Posts Tagged ‘congestive heart failure in dogs’
This is a story of my never-ending battle with congestive heart failure with my 12-year-old Pomeranian named Precious. Hopefully by sharing this story it may help you deal with your dogs congestive heart failure.
Precious is a white Pomeranian that was given to me when she was 6 years old. It seems she was passed around from a few different breeders who decided since she wouldn’t breed they had no use for her. So sad.
At least they gave her a name that fits, she really is precious. Whenever I would take her to the vet he would always say “She is so Precious.” He was even able to clean her teeth without putting her to sleep since her heart condition would not permit giving her the anesthetic.
She was a great addition to our family. I had another Pomeranian who was much older and I didn’t think he would be around much longer.
Precious was pretty healthy until she turned 12 then it started with a little cough so off we went to the vet. After her examination he said she had a heart murmur and congestive heart failure and needed to be on a diuretic.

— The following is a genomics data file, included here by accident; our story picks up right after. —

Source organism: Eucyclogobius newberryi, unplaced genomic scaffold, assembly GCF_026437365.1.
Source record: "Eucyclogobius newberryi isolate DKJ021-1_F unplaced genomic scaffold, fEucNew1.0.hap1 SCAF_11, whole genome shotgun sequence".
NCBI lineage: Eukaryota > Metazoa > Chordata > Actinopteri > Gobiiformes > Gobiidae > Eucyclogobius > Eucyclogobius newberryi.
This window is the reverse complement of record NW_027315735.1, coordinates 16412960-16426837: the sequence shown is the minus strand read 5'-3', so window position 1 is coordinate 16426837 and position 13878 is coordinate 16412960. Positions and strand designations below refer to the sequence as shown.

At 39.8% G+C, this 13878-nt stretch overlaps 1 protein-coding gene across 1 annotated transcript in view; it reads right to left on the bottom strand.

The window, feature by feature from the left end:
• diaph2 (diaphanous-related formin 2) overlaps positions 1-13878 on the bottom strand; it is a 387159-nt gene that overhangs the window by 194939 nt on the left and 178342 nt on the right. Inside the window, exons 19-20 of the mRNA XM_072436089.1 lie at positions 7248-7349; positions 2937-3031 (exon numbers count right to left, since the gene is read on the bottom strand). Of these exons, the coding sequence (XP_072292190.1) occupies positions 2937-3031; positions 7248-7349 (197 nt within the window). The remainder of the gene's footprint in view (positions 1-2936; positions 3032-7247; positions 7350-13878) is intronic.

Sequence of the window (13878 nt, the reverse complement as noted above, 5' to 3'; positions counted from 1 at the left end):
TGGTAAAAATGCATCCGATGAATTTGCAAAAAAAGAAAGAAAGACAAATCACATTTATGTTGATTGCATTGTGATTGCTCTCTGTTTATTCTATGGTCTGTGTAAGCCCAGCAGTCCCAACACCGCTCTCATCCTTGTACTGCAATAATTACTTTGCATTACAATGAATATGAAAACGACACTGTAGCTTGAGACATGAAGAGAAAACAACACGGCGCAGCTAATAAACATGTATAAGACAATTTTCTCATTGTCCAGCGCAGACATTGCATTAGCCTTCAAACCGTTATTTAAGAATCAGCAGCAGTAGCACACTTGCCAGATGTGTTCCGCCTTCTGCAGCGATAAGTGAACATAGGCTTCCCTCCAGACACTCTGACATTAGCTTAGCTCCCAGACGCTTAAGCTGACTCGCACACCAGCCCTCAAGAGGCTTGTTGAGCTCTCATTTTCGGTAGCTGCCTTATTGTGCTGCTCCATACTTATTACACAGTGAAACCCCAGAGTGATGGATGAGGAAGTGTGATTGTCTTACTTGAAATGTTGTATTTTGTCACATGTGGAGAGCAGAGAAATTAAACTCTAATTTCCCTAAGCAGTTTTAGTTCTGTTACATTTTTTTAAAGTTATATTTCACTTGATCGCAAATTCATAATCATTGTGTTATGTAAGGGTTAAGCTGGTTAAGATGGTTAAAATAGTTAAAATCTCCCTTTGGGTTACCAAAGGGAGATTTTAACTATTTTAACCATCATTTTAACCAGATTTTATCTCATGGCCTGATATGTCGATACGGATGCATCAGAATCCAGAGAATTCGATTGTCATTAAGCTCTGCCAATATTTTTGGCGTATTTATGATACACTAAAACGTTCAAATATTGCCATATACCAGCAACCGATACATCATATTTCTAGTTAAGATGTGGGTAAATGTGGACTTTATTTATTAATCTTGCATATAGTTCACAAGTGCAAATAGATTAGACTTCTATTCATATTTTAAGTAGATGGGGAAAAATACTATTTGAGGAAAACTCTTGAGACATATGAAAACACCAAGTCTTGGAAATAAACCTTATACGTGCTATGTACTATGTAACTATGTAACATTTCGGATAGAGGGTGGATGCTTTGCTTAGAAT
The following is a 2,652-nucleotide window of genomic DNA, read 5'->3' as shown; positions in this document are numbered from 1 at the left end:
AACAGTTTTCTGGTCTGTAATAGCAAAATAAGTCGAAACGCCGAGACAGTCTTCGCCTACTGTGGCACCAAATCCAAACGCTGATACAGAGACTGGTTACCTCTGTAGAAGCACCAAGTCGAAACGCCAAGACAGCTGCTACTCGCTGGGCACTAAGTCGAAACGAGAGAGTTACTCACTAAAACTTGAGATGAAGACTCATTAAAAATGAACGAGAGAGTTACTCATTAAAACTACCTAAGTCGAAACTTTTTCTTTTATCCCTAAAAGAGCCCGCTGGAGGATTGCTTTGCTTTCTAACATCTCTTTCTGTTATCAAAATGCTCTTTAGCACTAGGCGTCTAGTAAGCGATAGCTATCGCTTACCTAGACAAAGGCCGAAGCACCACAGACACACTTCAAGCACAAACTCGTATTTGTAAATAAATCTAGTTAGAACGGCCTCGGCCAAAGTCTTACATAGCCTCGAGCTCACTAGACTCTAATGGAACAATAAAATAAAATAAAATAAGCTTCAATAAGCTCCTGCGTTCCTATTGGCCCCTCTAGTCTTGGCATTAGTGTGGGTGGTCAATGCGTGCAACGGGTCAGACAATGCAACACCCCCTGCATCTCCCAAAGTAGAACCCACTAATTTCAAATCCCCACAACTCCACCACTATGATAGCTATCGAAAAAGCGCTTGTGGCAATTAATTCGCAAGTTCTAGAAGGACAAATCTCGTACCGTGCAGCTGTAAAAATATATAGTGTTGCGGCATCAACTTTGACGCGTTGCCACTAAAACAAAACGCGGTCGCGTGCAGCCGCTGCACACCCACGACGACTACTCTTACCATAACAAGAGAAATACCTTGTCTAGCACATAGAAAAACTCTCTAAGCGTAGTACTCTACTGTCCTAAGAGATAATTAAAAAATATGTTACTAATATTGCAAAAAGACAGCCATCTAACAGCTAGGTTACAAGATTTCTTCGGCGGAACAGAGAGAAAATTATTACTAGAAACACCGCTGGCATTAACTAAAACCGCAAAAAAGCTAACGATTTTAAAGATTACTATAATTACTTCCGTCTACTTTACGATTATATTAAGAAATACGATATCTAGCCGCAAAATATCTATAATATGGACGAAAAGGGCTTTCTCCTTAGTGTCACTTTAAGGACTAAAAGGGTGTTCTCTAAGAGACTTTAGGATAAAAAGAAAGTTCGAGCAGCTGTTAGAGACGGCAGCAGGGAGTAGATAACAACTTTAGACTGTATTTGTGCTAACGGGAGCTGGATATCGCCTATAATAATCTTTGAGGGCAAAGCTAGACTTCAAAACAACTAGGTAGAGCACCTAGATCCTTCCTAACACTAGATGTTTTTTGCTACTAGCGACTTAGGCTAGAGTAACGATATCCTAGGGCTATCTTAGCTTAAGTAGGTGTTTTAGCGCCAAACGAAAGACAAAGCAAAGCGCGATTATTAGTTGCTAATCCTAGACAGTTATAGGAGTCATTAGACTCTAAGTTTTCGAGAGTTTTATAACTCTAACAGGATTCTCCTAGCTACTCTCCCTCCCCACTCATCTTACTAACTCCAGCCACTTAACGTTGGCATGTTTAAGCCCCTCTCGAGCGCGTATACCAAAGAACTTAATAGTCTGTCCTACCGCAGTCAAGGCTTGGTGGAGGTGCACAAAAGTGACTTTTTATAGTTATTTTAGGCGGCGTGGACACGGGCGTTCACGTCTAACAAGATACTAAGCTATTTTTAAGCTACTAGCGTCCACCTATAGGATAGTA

I don’t really remember how long the diuretic worked but eventually her coughing returned. On our next visit to the vet he then put her on Enapril. Like before it worked for a while and then off we went to the vet again. This time he prescribed Vetmedin along with the Enapril and diuretic and told me to let him know how she does.
I wish I could say that this was the magic combination of medicine and that she didn’t have any more visits to the vets, but it just wasn’t so. I was there so many times that I no longer had to tell them my name when I checked in.
One time on a weekend she coughed so much I had to take her to the animal emergency clinic. Why do these things always happen at night or on a weekend? They gave her a diuretic shot and some oxygen and we were able to return home after a short while.
They told me to follow-up with my vet and when I did he increased her diuretic to 2 times a day and said I could give it as much as 3 times a day if necessary. I wish I had know that before my visit to the emergency clinic. I really hate taking her there. Not only do you need to take out a mortgage to pay them but I never have any confidence in their ability.